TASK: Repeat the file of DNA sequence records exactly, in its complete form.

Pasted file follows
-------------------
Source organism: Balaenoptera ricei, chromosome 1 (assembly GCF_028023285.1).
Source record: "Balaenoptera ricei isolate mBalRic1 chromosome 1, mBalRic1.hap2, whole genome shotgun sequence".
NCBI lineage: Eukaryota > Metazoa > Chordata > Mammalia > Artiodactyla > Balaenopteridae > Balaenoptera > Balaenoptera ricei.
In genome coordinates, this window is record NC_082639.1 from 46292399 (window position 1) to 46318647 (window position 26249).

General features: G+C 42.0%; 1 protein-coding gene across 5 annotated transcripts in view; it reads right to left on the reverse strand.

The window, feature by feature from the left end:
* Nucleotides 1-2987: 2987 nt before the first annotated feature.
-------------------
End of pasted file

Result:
Source organism: Balaenoptera ricei, chromosome 1 (assembly GCF_028023285.1).
Source record: "Balaenoptera ricei isolate mBalRic1 chromosome 1, mBalRic1.hap2, whole genome shotgun sequence".
NCBI lineage: Eukaryota > Metazoa > Chordata > Mammalia > Artiodactyla > Balaenopteridae > Balaenoptera > Balaenoptera ricei.
In genome coordinates, this window is record NC_082639.1 from 46292399 (window position 1) to 46318647 (window position 26249).

General features: G+C 42.0%; 1 protein-coding gene across 5 annotated transcripts in view; it reads right to left on the reverse strand.

The window, feature by feature from the left end:
* Nucleotides 1-2987: 2987 nt before the first annotated feature.